29Sep

Sometimes taking protecting your smile means caring for the parts of it that are hidden and harder to see. This is the case with wisdom teeth: although you may not see your wisdom teeth affecting your smile, they are quite impactful. Keep reading to learn more from our Orland Park wisdom tooth dentists.

What are wisdom teeth?

A wisdom tooth is essentially a third molar—you may have wisdom teeth on the upper right, lower right, upper left, and lower left corners of your smile. Some people are even born without wisdom teeth.

Are they harmful?

A wisdom tooth itself is not necessarily harmful for your oral health; the problem is that few of us have enough room for our wisdom teeth to naturally and comfortably sit in our mouths. This leads to all kinds of potential problems when your wisdom teeth do try to come in:

  • Teeth that are impacted, or stuck in the jawbone
  • Teeth that come in at odd angles due to lack of space (the pressure from these teeth can even cause your existing dental alignment to shift).
  • Partially emerged wisdom teeth that are difficult to clean (leading to cavities and periodontal disease)
  • Pain around the site of the wisdom tooth

Wisdom tooth removal is designed to locate your wisdom teeth and then either pull them, or surgically extract them from your jaw tissue. The type of treatment that is right for you will depend on how many wisdom teeth you have, where they are located, and how much space you have along your jawline.

Timely wisdom tooth removal can help you avoid discomfort as well as expensive dental treatments down the road. Our Tinley Park dentists remove wisdom teeth in both adolescent and adult patients. Please feel free to call our office if you have any questions! 

15Sep

Our Orland Park dentists are here to help you make good choices for your smile every single day. To that end, in this article, our team is sharing some information about how specific foods affect oral health. Today we are talking about refined carbohydrates in particular; let’s get started!

Here are some examples of commonly consumed products that are high in sugar and refined carbs:

  • white rice
  • refined bread
  • commercial cereals
  • pizza dough
  • chips
  • sweet breakfast pastries and desserts
  • candies
  • soft drinks
  • many fruit juices

One simple thing that you can do is to try and swap these foods for healthier alternatives. Here are some options:

  • Non-starchy vegetables
  • whole grain bread, dough, and pasta
  • brown rice
  • beans, lentils, and peas
  • whole fruits, rather than processed fruit products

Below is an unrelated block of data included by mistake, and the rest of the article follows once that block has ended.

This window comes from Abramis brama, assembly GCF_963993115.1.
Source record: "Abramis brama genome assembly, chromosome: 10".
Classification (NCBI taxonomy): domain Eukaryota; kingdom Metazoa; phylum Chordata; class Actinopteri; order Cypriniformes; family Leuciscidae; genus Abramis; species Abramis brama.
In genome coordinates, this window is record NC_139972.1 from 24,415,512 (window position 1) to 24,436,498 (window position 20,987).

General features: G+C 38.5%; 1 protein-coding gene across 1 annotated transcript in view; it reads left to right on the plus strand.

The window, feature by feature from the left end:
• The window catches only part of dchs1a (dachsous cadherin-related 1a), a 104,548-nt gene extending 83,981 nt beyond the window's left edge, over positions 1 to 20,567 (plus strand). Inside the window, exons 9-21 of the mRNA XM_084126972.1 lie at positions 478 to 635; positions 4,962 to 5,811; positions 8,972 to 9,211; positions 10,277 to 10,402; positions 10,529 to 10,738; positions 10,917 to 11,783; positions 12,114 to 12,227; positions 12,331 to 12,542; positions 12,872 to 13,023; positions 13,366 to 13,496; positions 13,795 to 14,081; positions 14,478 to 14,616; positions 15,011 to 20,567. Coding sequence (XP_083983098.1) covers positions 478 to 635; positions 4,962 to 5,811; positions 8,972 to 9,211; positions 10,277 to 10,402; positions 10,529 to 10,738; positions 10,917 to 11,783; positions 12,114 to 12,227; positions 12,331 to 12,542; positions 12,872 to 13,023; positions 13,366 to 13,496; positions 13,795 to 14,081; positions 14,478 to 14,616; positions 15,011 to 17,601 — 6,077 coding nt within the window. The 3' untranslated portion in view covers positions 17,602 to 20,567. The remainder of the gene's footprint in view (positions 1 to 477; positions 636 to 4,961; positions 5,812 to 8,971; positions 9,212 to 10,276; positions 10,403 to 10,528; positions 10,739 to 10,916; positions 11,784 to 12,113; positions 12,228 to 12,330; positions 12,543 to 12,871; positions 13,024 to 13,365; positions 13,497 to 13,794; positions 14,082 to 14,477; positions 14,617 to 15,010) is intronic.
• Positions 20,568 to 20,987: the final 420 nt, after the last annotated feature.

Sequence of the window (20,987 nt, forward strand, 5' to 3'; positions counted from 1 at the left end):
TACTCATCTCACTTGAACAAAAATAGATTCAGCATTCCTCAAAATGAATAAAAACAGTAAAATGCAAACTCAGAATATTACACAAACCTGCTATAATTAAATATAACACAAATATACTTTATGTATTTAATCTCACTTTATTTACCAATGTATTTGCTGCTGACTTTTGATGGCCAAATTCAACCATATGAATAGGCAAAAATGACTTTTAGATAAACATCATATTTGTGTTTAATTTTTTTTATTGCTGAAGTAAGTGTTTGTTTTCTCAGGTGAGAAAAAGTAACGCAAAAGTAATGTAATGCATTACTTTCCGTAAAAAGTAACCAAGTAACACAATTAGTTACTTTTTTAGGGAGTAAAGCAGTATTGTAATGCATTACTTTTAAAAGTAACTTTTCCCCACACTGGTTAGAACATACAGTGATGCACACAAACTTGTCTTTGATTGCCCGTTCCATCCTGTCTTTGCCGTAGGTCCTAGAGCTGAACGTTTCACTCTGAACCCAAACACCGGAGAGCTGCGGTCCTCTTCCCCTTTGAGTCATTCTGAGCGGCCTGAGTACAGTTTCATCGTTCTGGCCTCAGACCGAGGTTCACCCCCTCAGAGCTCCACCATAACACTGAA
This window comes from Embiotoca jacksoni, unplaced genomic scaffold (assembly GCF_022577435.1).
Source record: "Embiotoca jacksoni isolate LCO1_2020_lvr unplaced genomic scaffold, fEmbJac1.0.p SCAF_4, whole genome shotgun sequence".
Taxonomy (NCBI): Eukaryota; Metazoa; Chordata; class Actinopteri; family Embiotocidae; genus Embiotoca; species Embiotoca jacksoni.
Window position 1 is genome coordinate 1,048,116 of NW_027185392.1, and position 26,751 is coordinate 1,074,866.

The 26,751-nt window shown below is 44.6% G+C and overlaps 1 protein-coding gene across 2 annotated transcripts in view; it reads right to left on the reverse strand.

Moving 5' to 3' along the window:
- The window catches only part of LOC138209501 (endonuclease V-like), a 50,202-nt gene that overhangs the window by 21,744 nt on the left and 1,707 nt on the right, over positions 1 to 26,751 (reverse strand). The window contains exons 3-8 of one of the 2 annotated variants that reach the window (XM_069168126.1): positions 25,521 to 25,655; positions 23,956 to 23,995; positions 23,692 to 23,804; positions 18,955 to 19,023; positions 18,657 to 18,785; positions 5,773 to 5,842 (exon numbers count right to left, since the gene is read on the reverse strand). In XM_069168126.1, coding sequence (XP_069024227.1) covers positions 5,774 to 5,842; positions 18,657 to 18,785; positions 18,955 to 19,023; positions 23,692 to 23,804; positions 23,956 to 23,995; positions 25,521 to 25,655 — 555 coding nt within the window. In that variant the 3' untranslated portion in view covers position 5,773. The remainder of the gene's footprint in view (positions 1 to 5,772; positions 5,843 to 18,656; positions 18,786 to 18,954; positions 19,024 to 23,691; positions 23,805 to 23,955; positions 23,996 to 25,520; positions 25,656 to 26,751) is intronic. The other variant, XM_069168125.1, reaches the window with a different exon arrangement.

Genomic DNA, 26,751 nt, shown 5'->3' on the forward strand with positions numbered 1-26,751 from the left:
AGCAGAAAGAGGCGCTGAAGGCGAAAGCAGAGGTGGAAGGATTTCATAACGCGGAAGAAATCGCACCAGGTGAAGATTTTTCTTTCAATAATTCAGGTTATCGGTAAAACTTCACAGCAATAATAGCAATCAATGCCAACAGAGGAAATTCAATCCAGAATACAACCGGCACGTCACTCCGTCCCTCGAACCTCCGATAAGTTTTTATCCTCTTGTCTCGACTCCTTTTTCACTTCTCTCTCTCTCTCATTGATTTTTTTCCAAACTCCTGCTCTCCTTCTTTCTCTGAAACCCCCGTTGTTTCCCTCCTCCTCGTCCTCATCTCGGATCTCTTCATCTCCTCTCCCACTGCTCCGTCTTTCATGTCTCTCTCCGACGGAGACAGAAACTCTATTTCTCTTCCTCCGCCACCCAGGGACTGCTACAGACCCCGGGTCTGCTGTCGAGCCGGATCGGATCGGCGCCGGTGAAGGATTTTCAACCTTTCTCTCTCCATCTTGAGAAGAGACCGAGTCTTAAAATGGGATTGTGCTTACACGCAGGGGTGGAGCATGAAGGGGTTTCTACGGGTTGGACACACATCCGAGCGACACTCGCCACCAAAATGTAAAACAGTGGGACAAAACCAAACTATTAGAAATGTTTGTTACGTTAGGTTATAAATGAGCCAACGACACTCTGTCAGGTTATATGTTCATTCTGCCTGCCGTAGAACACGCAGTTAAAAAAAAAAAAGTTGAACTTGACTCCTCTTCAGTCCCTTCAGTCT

It is also a good idea to rinse your mouth vigorously after you eat or drink something with refined carbohydrates. This will help to remove dental debris, and it will prompt saliva production.

Our Tinley Park dentists understand that it can be difficult to cut sugar and processed substances from your diet entirely. Start off by just making a few strategic swaps in your diet, and talk to your dental team about things that you can do to boost your smile’s ability to fight bacteria day to day.  Your dental team may recommend special tools like a waterpik, or bacteria-fighting mouth rinses to meet your needs.

Every day we coat our smiles in the foods and drinks that we consume. When we don’t take a critical look at our diets, we can overlook diet-related dental damage. If you want to learn more about how various affect your smile, or if you would like to schedule a personal consultation, please don’t hesitate to reach out to our team

01Sep

Just as your daily habits can affect whole body health—fluctuating weight, headache, breathing issues, etc.—the thing you do day to day can also impact your oral health. This article from our Orland Park dentists will give you some information about common daily habits, and how they affect your smile. We hope that this info helps you make positive changes in your daily routine!

Daily Habit: not drinking enough water

Whether you are chronically dehydrated, or regularly reaching for sugary soft drinks, energy drinks, and fruit juices, your body is not getting the hydration it needs to function optimally. Unfortunately, this prevents your body from producing enough saliva, and, since saliva neutralizes bacteria and remineralizes enamel, a lack of it puts your smile at risk. A patient with chronic dry mouth are at an increased risk of developing cavities, gum disease, and bad breath.

Daily Habit: picking at your smile

Many of us have gotten into the bad habit of using toothpicks to clear food particles a dental debris from our smile. Toothpicks, both wooden and metal, can cause inadvertent damage to your smile, especially to your oral tissues and gums. That is why our dental team strongly recommends that you use floss, rather than toothpicks, to refresh your mouth throughout the day.

Daily Habit: chomping on hard treats

If you are someone who regularly chew on hard candies, ice, and mints, our dental team is here to encourage you to make a healthier decision for your smile. Every time that we chew on hard or abrasive substances, we risk developing small—invisible to the naked eye—cracks and chips in dental enamel.

If you would benefit from more guidance on ways that you can optimize your daily routine (and weed out bad habits), please feel free to contact our Tinley Park dentists!  

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